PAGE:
Thursday, August 03, 2006

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Boy Remembers His Past Life in WWII

This is the kind of story that I love to find!

"Four years ago for 6-year-old James Leininger of Lafayette, his parents, Bruce and Andrea Leininger, were troubled. The nightmares were coming as much as four times a week, and James would violently kick and scream with his feet up in the air. It appeared as though he was fighting with something or buried in a box, trying to get out. The only way he could escape the nightmares was for his parents to shake him awake. The nightmares were out of control.

James Leininger has been fascinated with airplanes since before he was 2 years old. But it was what James would utter during his thrashing nightmares that would make the hair on the back of his mom’s neck stand up.

“He would say, ‘Airplane crash on fire, little man can’t get out,’” Andrea says.

Andrea’s mother, Barbara Scoggin, suggested an explanation that later seemed to be the right answer: James might be experiencing a past life memory.

After reading about a counselor by the name of Carol Bowman from Pennsylvania, Ms. Scoggin explained how Ms. Bowman was an expert on a child phenomenon that was similar to what James was experiencing. Ms. Bowman had also authored a book, Children’s Past Lives: How Past Life Memories Affect Your Child, after her own son had similar problems with nightmares and strange recollections.

Andrea called her immediately. Then after several discussions with Ms. Bowman, Andrea took her advice and began to talk to James about his nightmares right after they happened. As a result, Andrea says, the nightmares decreased drastically.

“When we are dreaming, our conscious minds are not filtering material as when we are in a waking state, so unconscious material, including past life memories, emerge,” Ms. Bowman explains. “It is not uncommon for young children to dream of their previous lives. We tend to notice the nightmares, because they disturb the sleep and are often dramatic, realistic stories, as in James’ case. They are often recurring, as the child relives the same dramatic events over and over. On some level, they are seeking resolution to these disturbing memories. When Andrea acknowledged what James was remembering in his dreams – his plane crashing – it helped him move through the trauma.”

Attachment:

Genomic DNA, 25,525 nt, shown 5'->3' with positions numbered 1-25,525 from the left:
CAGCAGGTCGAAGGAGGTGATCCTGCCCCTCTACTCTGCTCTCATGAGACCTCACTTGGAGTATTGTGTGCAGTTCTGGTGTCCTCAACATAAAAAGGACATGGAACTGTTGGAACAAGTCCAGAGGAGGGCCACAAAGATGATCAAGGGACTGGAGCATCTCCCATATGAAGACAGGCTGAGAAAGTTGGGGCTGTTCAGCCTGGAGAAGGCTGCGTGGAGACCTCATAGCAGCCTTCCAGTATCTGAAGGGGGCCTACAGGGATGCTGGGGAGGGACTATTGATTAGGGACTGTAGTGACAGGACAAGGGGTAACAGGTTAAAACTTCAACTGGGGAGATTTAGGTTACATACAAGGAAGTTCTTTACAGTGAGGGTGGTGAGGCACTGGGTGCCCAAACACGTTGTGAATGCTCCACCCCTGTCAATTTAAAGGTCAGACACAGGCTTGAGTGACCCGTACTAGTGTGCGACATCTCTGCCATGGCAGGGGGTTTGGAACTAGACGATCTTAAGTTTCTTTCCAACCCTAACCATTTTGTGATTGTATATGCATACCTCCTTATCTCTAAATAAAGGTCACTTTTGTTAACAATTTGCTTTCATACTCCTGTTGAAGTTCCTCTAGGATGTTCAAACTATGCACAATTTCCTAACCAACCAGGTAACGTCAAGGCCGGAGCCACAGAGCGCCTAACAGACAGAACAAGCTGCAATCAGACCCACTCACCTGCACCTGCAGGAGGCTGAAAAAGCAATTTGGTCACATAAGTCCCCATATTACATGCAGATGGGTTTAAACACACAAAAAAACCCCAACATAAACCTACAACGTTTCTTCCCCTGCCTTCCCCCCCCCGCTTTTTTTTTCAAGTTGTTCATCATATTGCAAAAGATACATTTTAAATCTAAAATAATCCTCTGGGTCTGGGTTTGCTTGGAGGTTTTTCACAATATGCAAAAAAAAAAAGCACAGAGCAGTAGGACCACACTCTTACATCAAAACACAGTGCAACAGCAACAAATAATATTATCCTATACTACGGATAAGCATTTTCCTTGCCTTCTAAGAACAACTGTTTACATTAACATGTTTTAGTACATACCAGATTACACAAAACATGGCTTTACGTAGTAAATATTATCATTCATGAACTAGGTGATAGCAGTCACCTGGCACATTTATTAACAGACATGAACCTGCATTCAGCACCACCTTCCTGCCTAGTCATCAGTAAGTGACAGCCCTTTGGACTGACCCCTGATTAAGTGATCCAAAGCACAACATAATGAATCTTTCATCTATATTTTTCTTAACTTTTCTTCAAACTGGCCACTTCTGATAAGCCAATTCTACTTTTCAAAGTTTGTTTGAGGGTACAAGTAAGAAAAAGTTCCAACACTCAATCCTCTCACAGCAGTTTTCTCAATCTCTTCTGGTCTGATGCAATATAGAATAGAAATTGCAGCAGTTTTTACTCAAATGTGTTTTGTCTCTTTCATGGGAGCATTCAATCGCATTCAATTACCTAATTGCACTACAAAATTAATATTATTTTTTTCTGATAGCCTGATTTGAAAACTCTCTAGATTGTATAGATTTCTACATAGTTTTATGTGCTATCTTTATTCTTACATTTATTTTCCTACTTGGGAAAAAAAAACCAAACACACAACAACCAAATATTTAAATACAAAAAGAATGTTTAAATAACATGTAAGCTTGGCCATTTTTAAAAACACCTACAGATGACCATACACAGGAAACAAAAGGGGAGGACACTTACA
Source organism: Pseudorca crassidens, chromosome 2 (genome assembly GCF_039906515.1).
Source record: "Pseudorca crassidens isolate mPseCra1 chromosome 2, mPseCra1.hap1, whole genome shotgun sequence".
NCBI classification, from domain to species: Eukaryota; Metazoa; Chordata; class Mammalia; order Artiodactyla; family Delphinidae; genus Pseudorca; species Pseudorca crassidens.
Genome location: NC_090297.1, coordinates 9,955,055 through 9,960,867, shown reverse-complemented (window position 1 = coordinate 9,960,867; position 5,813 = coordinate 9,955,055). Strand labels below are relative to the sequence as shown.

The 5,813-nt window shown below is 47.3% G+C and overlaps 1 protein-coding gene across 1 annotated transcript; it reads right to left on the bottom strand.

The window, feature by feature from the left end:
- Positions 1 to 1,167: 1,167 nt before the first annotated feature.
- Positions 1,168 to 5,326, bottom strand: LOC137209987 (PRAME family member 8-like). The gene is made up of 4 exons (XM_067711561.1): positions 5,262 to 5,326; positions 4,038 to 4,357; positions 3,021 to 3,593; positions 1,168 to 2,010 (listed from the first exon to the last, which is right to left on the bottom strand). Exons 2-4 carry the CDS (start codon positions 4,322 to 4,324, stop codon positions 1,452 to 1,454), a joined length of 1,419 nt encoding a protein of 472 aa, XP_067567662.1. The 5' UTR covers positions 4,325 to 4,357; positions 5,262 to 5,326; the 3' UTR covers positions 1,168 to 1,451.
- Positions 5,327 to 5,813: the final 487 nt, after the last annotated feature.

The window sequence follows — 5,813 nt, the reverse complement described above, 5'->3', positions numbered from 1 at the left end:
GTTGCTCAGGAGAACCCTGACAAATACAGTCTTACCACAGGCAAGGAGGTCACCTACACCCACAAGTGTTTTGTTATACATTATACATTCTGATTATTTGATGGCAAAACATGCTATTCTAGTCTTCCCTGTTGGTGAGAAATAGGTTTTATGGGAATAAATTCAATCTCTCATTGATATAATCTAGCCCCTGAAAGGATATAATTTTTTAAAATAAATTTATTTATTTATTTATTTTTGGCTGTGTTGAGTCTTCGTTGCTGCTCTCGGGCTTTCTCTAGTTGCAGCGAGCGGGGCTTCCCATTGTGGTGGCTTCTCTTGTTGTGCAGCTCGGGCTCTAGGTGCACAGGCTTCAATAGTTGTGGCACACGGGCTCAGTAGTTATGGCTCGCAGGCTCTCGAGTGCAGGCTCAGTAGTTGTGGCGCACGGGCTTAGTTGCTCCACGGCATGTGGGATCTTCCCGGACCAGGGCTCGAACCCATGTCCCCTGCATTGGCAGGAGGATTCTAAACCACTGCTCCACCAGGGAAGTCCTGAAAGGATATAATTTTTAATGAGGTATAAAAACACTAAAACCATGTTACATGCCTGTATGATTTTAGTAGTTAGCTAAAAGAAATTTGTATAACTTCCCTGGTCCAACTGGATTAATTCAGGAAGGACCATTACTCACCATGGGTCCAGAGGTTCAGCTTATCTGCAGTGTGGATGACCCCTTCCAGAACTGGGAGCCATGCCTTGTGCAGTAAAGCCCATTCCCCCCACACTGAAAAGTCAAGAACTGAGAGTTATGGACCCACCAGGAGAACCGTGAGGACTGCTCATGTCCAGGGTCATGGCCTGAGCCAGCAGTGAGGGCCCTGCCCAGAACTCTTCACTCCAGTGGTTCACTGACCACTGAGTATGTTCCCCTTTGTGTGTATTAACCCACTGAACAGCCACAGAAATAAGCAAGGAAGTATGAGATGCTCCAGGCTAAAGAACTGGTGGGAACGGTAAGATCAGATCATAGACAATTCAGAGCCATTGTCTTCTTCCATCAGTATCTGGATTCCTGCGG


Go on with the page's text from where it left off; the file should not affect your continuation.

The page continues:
But the side effect, which Ms. Bowman expected, was that James’ statements about the crashing airplane and the man who couldn’t get out became more detailed, more real to him.
Bruce and Andrea Leininger pose for a portrait with their son, James. The parents say they believe their son has been touched by the spirit of a World War II pilot
named James Huston Jr.

Now, during the day, James began to consciously mention how “his” plane took off from the water and the Japanese shot down his plane. He even began to be more specific with plane designations and the name of an aircraft carrier that was stationed near Japan during World War II. The eerie and specific details caused Bruce to take up a research quest with Andrea’s help to disprove all of James’ “facts.”

Through all of their research, spanning nearly five years with thousands of declassified documents, personal interviews and military resources, Bruce and Andrea Leininger say they are now finally sure of one thing: Their son is linked with the spirit of a World War II Navy pilot by the name of James M. Huston Jr., who died in 1945.

Bruce and Andrea say they began to see signs of a spirit linked with their son when James was 20 months old. While moving from Richardson, Texas, to Lafayette in February of 2000, Bruce took James to the Cavanaugh Flight Museum in Addison, Texas. Andrea says planes had always been his fixation: He spent hours playing with toy planes and he would yell when he saw a real plane in the air."

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